I’m originally from a small farm town in Ohio, population: 79. My husband and I lived in Dallas for 17 years. We love that part of Texas, but we were ready to leave all that hustle and traffic. So when Ernest got transferred, we were ready and moved to Bushland (Bushland is just a few miles west of Amarillo on I-40. It and Canyon, TX are the closest things Amarillo has to suburbs) in April in 2005. We love living in the Panhandle. The people are so incredibly friendly and the traffic is almost non-existent. The only thing I could live without is the wind. I spend as much time as I can outside, riding the horses mostly, and sometimes that prairie wind is quite violent!!
If I count correctly you have 20 novels already in print, and another due this week. How have the places you've lived shaped your writing and how do you go about choosing the setting for your novels. And have you considered using Amarillo or the panhandle as the setting for a novel?
Well, close enough. I’ve actually written 22 books, but then who’s counting? The places I’ve lived have definitely shaped my writing. I mentioned earlier that I’m originally from a small farm town. Even though I spent seventeen years living in a huge metropolitan city, I never forgot the rural lifestyle, and I never forgot my roots. SWORN TO SILENCE is set in a small town in Ohio’s Amish Country. I’ve heard that writers should stick to writing what they know. Well, small town Ohio is so imprinted on my brain and so much a part of me that writing the setting was second nature.
I'm glad you brought up your latest your latest novel since it is the subject of my next question. Sworn To Silence is already out in the UK, and scheduled for US release this week. I know it is the tale of a woman going back to the Amish country of her youth. Can you tell us a bit more?
The idea of writing a big thriller has always appealed to me. Here’s a summary of the book: Sixteen years before the story opens, a series of brutal murders shattered the peaceful farming community of Painters Mill, Ohio. A young Amish girl, Katie Burkholder, lived through the terror of the Slaughterhouse Murders. In the aftermath of the killings, the town was left with a sense of fragility, a loss of innocence, and for Kate, a realization that she didn’t belong.
Now, a wealth of experience later, Kate has been asked to return as Chief of Police. Her Amish background combined with her big-city law enforcement expertise makes her the perfect candidate. Kate is certain she has come to terms with the past…until the first body is found, brutally slaughtered in a field of pristine snow.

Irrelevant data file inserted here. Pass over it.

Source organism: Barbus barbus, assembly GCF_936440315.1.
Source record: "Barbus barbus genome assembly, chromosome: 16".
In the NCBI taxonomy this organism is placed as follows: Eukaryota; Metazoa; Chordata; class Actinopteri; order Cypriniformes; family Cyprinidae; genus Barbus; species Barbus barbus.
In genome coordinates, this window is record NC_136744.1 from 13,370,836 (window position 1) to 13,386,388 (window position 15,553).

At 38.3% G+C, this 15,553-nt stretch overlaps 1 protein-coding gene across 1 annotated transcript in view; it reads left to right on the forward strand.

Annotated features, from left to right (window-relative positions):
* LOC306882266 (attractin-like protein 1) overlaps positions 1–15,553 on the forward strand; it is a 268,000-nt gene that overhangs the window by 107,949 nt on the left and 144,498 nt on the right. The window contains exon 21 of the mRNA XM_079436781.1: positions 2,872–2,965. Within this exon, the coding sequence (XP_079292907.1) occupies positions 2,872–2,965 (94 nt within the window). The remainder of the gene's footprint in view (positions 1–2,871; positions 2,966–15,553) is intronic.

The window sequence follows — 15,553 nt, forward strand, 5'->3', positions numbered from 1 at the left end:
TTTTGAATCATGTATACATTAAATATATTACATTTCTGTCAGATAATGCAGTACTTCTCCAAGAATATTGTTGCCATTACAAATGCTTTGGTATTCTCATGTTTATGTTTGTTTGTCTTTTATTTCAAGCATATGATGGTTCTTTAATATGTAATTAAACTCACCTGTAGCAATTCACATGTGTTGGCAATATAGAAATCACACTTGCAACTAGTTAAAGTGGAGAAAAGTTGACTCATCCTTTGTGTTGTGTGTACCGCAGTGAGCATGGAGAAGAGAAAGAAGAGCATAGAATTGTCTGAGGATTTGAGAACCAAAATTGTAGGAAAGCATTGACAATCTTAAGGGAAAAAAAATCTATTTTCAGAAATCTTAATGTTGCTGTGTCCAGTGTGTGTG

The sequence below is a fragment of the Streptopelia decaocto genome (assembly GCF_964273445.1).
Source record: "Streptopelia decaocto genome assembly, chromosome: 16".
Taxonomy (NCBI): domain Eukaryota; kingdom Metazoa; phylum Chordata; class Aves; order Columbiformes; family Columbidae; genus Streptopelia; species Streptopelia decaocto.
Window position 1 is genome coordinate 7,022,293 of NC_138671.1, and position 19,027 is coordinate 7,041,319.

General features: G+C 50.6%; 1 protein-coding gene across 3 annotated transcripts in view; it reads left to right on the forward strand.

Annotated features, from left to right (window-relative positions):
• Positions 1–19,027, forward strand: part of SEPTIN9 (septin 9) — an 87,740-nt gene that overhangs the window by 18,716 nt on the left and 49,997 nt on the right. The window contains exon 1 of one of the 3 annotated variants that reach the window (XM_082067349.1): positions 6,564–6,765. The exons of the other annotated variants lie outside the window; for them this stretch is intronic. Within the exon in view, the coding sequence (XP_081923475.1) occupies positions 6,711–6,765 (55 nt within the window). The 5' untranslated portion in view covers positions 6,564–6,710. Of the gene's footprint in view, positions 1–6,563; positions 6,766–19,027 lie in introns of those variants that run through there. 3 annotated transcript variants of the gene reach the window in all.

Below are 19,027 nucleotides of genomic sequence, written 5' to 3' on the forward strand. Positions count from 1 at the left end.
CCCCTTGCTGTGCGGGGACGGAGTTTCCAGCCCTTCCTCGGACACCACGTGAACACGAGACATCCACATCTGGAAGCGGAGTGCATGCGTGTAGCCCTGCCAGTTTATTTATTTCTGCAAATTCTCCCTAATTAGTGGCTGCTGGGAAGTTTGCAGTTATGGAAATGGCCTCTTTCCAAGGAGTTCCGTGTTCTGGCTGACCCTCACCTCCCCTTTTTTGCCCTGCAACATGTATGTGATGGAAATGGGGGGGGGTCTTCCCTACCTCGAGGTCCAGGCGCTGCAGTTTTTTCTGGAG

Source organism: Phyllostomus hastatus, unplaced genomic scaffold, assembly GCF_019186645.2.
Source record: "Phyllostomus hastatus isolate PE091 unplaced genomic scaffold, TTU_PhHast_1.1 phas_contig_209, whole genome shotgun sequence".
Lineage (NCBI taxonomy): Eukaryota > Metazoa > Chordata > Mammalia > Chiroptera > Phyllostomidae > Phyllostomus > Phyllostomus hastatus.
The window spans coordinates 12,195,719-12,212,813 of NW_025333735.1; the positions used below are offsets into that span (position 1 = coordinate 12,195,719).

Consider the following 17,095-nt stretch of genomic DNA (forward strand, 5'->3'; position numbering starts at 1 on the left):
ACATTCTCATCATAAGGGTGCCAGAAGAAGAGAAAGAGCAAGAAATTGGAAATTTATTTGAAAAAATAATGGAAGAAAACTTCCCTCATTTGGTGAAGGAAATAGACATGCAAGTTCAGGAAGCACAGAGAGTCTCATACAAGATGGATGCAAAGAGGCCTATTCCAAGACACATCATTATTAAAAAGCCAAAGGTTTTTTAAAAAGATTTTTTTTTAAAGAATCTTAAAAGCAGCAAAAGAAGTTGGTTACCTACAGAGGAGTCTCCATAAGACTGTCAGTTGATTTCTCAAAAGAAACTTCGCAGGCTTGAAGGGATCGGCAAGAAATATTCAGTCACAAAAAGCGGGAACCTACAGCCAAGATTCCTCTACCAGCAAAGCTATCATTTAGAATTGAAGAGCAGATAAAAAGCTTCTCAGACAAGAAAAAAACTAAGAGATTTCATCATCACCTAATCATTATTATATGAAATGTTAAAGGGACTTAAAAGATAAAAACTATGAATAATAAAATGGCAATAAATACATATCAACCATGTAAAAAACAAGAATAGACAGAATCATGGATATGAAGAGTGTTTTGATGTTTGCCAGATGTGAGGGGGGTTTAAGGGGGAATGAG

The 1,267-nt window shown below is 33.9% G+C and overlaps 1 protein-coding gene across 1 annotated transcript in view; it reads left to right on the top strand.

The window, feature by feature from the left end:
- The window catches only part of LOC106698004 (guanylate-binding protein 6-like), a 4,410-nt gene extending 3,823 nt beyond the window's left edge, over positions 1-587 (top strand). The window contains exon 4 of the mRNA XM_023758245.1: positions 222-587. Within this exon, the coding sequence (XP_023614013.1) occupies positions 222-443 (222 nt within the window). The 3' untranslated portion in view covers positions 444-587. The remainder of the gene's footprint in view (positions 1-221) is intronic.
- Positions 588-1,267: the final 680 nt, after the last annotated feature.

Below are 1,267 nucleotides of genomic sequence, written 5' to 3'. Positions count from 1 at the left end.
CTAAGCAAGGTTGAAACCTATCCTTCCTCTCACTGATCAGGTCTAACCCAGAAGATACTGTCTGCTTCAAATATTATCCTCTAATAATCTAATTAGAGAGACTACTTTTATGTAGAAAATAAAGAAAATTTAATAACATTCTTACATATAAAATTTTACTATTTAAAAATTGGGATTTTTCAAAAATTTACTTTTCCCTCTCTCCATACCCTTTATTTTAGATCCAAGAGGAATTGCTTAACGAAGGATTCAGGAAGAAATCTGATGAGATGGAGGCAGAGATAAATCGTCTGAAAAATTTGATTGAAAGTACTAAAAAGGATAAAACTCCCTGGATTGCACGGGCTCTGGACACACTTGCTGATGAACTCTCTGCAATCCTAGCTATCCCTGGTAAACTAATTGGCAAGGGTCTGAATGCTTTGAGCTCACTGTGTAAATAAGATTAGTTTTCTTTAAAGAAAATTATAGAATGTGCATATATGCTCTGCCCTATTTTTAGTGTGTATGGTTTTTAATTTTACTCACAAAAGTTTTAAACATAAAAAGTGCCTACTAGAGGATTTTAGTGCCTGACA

Kate vows to stop the killer. But no one knows about the secrets she kept as a fourteen-year-old Amish girl. Dark secrets that bind her to a madman and threaten the life she’s built for herself in Painters Mill. Kate knows if she doesn’t succeed, the violence of her past will repeat itself, and this time she may not survive . . .
I'm eager to read the novel and I love the premise. The contradictions between a small rural Amish country, and a brutal serial killer are quite compelling, but then when you add in the history and inner turmoil of your protagonist Kate Burkholder the blend is all the more gripping. However, Amarillo Texas is vastly different from the setting of your novel? Did you spend a lot of time in Amish communities researching the novel, and characters, or did you already have the necessary knowledge to write Sworn To Silence?
I love the juxtaposition of wholesome versus evil. And I couldn’t think of a more interesting setting for my book. As a writer, I wanted to explore the culture. I wanted to write a protagonist that could immerse us in that world. A character torn between two cultures—cultures that many times clash. I wanted to inject something terrible into this wholesome small town to see how this diverse character handled that kind of stress.
As far as research, I made a trip to Ohio in April for the book’s “pre-launch” tour. Some of the St. Martin’s folks and I traveled from Cleveland to Columbus to Cincinnati to Dayton, where I did some newspaper interviews and we met with some really wonderful booksellers and librarians. When the pre-launch was over, I rented a car and drove to Holmes County and the area where I’d set Painters Mill. Talk about fun! It’s was absolutely fascinating to travel the same roads I’d written about and visit some of the places I’d mentioned in the book. I did quite a bit of research online, but nothing beats a personal visit.
Speaking of Amarillo and it's differences from other parts of the country, what one thing that surprised you most when you first moved here? What one thing do you miss most from your former homes?